“You and I are different because ____________ lived among us.” I liked to include this sentence in the opening statement of a funeral or memorial service.
Andy, my first long-term friend died last week. Suddenly that sentence became intensely personal.
It’s true. Without Andy I would not be me. I am different because he lived. But how? How has our friendship of 46 years formed me?
I have begun the pleasure of living that question. I mark his disciplined naivete, leading with curious questions; his gift of listening others into being; his relational understanding of reality; his discovery of dying as birthing; his authority/authenticity that authored hope in others. There is more, much more to be harvested from my grief. But this awareness startles me: these are not primarily ideas. These are embodiments that, to some extent, are being embodied in me. I see him in me. These, and other revelations to come, hint at the difference in me because Andy and I were friends.
I confess. I am an “idea” junkie. I relish, like the bite into a fresh peach, new “insights” or fresh perspectives. Over the years I have fallen in love with theories, and only with stubborn reluctance have I been able to acknowledge the limits of each one. I’ve assumed that it was ideas that formed me.
More to the point, I am suggesting to you, we are being formed by friendships. Maybe the ideas and theories that stick to our bones, those that become transformative, are the ones embodied in relationships. Maybe our friends create us. Or better said, they provide containers in which God’s on-going creation and creativity occur. Friends are “believing mirrors,” to use Julia Cameron’s phrase. They mirror back to us our competency, craziness, possibilities, limits, options, and encouragement — all marinated in laughter and wonder.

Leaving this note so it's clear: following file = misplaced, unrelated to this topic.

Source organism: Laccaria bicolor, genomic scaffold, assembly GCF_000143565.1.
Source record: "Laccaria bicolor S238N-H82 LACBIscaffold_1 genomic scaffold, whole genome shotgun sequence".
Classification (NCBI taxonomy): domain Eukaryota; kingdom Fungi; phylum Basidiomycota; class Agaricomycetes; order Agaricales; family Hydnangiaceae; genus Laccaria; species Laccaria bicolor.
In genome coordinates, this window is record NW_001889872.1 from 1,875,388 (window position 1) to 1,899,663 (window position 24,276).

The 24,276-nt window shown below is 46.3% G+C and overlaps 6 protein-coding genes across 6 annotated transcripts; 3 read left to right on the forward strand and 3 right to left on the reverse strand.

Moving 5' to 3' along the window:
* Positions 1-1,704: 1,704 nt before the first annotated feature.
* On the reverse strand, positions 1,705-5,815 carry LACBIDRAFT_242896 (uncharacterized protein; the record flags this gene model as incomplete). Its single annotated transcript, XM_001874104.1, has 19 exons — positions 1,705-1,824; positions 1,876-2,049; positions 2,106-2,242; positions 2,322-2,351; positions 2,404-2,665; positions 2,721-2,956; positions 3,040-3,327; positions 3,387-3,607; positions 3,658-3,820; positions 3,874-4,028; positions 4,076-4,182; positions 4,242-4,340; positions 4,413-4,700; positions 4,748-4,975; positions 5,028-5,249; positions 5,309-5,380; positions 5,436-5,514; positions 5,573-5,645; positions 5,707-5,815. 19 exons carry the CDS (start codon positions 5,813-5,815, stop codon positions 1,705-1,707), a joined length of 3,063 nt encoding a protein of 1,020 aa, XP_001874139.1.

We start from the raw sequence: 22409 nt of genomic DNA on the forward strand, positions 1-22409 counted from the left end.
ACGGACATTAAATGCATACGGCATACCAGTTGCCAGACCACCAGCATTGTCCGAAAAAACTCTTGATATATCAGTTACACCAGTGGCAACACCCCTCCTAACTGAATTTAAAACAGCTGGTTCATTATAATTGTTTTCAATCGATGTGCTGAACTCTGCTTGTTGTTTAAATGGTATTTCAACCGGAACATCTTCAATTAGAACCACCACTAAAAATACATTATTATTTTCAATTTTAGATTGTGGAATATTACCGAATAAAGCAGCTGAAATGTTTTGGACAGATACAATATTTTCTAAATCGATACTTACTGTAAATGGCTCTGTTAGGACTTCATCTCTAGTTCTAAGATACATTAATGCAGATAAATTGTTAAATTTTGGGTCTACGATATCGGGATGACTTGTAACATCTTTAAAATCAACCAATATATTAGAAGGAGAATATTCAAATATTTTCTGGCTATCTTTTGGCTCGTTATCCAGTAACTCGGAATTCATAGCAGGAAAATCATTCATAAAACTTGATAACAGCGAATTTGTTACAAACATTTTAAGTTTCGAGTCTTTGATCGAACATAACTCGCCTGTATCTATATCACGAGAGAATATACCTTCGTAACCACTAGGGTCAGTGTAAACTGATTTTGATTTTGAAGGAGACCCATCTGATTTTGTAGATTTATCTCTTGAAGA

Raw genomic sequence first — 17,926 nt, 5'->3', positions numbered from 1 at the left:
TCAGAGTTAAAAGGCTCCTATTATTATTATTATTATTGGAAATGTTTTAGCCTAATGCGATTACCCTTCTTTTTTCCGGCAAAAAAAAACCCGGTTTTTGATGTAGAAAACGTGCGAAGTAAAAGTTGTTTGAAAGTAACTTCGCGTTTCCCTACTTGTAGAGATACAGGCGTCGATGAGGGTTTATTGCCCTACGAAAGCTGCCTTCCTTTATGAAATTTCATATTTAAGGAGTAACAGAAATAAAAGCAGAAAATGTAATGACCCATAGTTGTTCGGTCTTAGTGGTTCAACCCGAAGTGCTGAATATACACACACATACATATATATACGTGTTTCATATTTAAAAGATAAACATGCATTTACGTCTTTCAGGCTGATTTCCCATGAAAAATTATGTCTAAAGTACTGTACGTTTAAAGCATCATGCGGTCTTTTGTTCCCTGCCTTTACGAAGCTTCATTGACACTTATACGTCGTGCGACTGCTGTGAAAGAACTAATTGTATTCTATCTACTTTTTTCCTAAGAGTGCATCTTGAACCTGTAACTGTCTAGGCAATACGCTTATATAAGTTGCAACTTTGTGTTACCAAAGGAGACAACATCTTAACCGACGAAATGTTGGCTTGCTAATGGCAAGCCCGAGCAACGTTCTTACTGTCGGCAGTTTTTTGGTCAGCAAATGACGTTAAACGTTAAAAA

Intuitively I have known this. From the first “cell group” in university days, I have always been a part of a circle of peers that met regularly to befriend our lives and work. And now in retirement, I am still at it, fostering clergy collegial communities — yes, named AnamCara (soul friend). In addition, there are the less structured friendships along the way, nurtured by an occasional e-mail, coffee or vacation together, or telephone call. It’s clear to me now — friends, including familial friends, are our truest social security.
We are trained to think of the lonely artist or lonely pastor. It is their name we see on the book, or portrait, or sermon. But if you look closer and inquire, any artist or pastor “worth their salt” will talk about the circle of friends who make their work possible.
Not surprising, this reflection has been formed with friends.